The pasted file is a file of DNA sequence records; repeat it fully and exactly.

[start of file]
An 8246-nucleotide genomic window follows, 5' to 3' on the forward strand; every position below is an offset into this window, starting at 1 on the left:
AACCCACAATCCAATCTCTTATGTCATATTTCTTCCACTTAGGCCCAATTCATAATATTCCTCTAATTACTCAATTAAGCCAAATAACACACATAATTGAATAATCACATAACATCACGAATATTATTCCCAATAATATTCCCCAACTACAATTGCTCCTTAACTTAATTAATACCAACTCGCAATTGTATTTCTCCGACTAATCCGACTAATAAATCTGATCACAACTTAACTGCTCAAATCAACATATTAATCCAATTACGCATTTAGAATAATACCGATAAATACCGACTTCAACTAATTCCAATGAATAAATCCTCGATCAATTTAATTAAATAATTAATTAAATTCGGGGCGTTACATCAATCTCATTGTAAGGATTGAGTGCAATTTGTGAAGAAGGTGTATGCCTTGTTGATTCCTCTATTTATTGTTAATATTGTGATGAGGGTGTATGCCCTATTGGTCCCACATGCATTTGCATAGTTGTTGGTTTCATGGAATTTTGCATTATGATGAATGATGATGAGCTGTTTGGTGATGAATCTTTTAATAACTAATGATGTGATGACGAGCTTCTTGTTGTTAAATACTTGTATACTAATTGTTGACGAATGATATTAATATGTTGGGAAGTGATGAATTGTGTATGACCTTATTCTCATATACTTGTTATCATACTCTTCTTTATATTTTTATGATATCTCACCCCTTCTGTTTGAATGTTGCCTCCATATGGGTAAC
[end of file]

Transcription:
An 8246-nucleotide genomic window follows, 5' to 3' on the forward strand; every position below is an offset into this window, starting at 1 on the left:
AACCCACAATCCAATCTCTTATGTCATATTTCTTCCACTTAGGCCCAATTCATAATATTCCTCTAATTACTCAATTAAGCCAAATAACACACATAATTGAATAATCACATAACATCACGAATATTATTCCCAATAATATTCCCCAACTACAATTGCTCCTTAACTTAATTAATACCAACTCGCAATTGTATTTCTCCGACTAATCCGACTAATAAATCTGATCACAACTTAACTGCTCAAATCAACATATTAATCCAATTACGCATTTAGAATAATACCGATAAATACCGACTTCAACTAATTCCAATGAATAAATCCTCGATCAATTTAATTAAATAATTAATTAAATTCGGGGCGTTACATCAATCTCATTGTAAGGATTGAGTGCAATTTGTGAAGAAGGTGTATGCCTTGTTGATTCCTCTATTTATTGTTAATATTGTGATGAGGGTGTATGCCCTATTGGTCCCACATGCATTTGCATAGTTGTTGGTTTCATGGAATTTTGCATTATGATGAATGATGATGAGCTGTTTGGTGATGAATCTTTTAATAACTAATGATGTGATGACGAGCTTCTTGTTGTTAAATACTTGTATACTAATTGTTGACGAATGATATTAATATGTTGGGAAGTGATGAATTGTGTATGACCTTATTCTCATATACTTGTTATCATACTCTTCTTTATATTTTTATGATATCTCACCCCTTCTGTTTGAATGTTGCCTCCATATGGGTAAC